SAN FRANCISCO — As the next generation of Los Angeles Dodgers are being added to the fold here in the Bay Area this week, the old guard keeps showing why he remains the team’s most popular player of all.
In left field for the Dodgers was Cody Bellinger, the team’s top hitting prospect, who was added to give a boost to a lackluster offense. Already in town is left-hander Julio Urias, whose 2017 debut was delayed as the Dodgers control his innings, but who is ultimately slated to be the yang to Kershaw’s yin. He will make his first start of the season Thursday.
As the Dodgers work on something of a youth movement, a personnel tweak highlighted this week with the addition of a 21-year-old position player and a 20-year-old pitcher, it is the veteran Kershaw leading the way and setting examples to follow.
“Impressive, especially after the first batter of the game hits him in the calf [with a comebacker],” third baseman Justin Turner said. “Obviously that probably didn’t feel great. I’ve had that before and it sucks. For him to go seven innings and throw the way he did with a banged-up calf is just added to his legacy, added to his ridiculousness.”
The injury happened when Hunter Pence hit Kershaw’s second pitch of the game back up the middle. Kershaw sacrificed his body for the play, first blocking the ball with his leg, then retrieving the ball to make the play at first base.
He appeared fine until trying to break out of the batter’s box on a ground ball in the third inning. After his first step he pulled up his right leg as if stepping on glass at the beach.
“It just kind of grabbed,” Kershaw said. “It was my right leg, so it’s not my push-off leg pitching, so pitching was fine. Just when I tried to move fast … for me, I just pushed off and I felt it. It didn’t feel great, but I’m not worried about it.”
Kershaw is in a Dodgers uniform, of course, to light the ignition on victories, something he is more than adept at doing. But it is the way he goes about his business that also is a boon to the team.
Extremely locked in on days he pitches, and very locked in on the days he doesn’t, Kershaw sets the tone for the next generation of Dodgers just by being himself.
So when a Buster Posey ground ball in the third inning got just under the glove of a diving Corey Seager for the first run of Tuesday’s game, Kershaw bounced off the mound, slammed his left fist into his glove and screamed into the leather three times in succession.
It was a half-inning after he nearly pulled up lame on the basepaths, but he was nowhere near about to give in. Two early miscues on defense by second baseman Chris Taylor — one on a missed tag and another when he was slow to react to a ground ball — had helped the Giants’ cause.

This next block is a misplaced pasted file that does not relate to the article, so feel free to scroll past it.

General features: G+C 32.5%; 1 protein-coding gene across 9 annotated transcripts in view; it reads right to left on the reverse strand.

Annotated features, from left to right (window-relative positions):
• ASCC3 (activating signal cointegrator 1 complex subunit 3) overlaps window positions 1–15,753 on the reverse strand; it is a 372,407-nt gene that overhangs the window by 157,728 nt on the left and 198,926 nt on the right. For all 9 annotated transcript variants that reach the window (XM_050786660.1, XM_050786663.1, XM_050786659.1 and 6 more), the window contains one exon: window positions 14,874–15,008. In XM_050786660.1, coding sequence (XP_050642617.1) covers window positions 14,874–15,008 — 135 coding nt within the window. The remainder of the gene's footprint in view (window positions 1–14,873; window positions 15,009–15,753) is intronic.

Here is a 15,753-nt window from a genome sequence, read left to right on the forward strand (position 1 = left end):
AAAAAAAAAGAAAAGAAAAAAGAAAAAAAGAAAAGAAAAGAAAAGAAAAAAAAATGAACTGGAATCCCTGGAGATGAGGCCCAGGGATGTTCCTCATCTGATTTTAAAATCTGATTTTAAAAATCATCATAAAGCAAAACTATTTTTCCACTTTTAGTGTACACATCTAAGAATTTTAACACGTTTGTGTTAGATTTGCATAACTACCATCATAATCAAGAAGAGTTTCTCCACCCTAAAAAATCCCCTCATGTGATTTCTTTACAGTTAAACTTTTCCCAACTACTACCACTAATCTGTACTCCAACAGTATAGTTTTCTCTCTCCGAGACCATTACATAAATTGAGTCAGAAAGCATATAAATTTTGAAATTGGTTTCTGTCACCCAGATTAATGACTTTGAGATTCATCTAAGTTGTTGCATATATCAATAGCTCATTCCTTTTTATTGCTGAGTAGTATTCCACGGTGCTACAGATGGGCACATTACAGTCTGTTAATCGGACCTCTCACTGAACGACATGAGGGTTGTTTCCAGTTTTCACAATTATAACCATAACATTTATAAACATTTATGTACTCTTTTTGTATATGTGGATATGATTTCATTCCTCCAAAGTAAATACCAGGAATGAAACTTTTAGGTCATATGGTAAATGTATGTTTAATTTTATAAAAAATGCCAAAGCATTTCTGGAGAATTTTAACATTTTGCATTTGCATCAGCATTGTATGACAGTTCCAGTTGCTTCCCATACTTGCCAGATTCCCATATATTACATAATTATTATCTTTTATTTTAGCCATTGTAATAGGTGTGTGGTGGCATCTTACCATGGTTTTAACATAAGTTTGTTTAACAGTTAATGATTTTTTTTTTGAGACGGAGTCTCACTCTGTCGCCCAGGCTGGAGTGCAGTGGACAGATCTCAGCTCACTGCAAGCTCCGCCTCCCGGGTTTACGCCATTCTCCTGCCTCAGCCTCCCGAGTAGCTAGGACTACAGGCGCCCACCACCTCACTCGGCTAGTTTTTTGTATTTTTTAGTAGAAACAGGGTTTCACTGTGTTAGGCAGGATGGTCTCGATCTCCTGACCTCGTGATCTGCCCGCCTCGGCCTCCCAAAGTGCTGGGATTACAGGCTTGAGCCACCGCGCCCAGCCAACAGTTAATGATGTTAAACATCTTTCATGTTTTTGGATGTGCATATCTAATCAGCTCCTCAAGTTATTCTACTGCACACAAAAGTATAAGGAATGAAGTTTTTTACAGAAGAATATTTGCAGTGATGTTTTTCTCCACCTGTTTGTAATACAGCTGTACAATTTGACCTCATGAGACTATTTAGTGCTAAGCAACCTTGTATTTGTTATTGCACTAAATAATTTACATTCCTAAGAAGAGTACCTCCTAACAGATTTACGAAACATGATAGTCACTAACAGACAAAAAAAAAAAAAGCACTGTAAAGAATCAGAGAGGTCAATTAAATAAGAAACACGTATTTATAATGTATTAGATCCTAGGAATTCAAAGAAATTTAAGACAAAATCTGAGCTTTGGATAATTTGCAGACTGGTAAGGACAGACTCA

Kershaw, though, was not giving into anything happening around him either physically or with breakdowns on defense. He was determined to get after it.
“I don’t want to be too over the top, but obviously the compete, the will, it was a courageous effort, it really was,” manager Dave Roberts said. “He refused to come out of the game. There were things out of his control defensively, but for him to keep his focus and to continue to compete, get guys out and give us length, go seven innings, I can’t say enough about that effort. We needed it tonight.”
Bellinger took it all in from left field. He knows all about Kershaw’s success, sharing a locker room with him the past two springs, but Tuesday was his night to find out what one of the best pitchers in baseball was all about.
“It’s spectacular,” Bellinger said. “He’s the best in the game right now, there’s no doubt. I kind of got to witness it first-hand. It’s really impressive and I was just doing what I could to play defense and help him win.”
It was just one game together, but Bellinger was ready to start learning from Kershaw’s competitive nature immediately.
“You can just tell the guys who have been here for a while and are going to be here for a while,” Bellinger said. “I guess it’s everyone in here. There is a full veteran presence and just great guys that are making you feel comfortable.”
In Kershaw’s case, it was making everybody feel comfortable except the opponent. He retired 13 of his last 15 batters, including 10 consecutive at one stretch. He was actually getting better as the game went on, with a run of success that started after his fit of anger on the mound.
“I don’t think you have another gear until you get to the point you need it, you know what I mean?” Kershaw said. “Nothing really physically or mentally changes, it just happens that you have to have your good stuff. It’s frustrating when you think you get a ground ball to get out of it and it just finds a hole. That’s frustrating. Fortunate to keep it to one there and it kept us in the game.”
And as Turner said, it added another bit to Kershaw’s legend.
“I think he’s pretty nasty whether he’s screaming or yelling or just going about his business,” Turner said. “But yeah, he demands perfection out of himself and he wants to win and he’s a competitor. I know the last guy in the world he wants to give up an RBI hit to is Posey, so that’s probably frustrating. He wasn’t too happy about a fly ball (from Giants pitcher Ty Blach) getting down.
“He’s just a whole other animal. That’s the way he is. He’s just a competitor and wants to win more than anyone every time he’s on the mound.”
And if that doesn’t set the best example for the next generation, then nothing will.